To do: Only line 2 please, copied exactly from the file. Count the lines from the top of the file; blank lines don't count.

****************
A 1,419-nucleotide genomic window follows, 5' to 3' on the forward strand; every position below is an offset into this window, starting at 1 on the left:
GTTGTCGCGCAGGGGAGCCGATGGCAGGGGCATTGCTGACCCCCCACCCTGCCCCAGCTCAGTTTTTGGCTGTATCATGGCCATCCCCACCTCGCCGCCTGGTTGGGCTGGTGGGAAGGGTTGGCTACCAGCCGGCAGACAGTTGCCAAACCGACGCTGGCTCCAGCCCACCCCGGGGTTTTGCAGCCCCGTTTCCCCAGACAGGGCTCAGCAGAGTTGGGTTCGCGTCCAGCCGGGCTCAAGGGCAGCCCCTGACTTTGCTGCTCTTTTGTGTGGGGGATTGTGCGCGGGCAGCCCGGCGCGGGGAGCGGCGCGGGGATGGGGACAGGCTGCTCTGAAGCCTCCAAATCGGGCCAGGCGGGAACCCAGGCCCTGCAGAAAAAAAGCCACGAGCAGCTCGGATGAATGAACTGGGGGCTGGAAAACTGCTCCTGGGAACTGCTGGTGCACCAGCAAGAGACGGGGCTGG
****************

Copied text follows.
GTTGTCGCGCAGGGGAGCCGATGGCAGGGGCATTGCTGACCCCCCACCCTGCCCCAGCTCAGTTTTTGGCTGTATCATGGCCATCCCCACCTCGCCGCCTGGTTGGGCTGGTGGGAAGGGTTGGCTACCAGCCGGCAGACAGTTGCCAAACCGACGCTGGCTCCAGCCCACCCCGGGGTTTTGCAGCCCCGTTTCCCCAGACAGGGCTCAGCAGAGTTGGGTTCGCGTCCAGCCGGGCTCAAGGGCAGCCCCTGACTTTGCTGCTCTTTTGTGTGGGGGATTGTGCGCGGGCAGCCCGGCGCGGGGAGCGGCGCGGGGATGGGGACAGGCTGCTCTGAAGCCTCCAAATCGGGCCAGGCGGGAACCCAGGCCCTGCAGAAAAAAAGCCACGAGCAGCTCGGATGAATGAACTGGGGGCTGGAAAACTGCTCCTGGGAACTGCTGGTGCACCAGCAAGAGACGGGGCTGG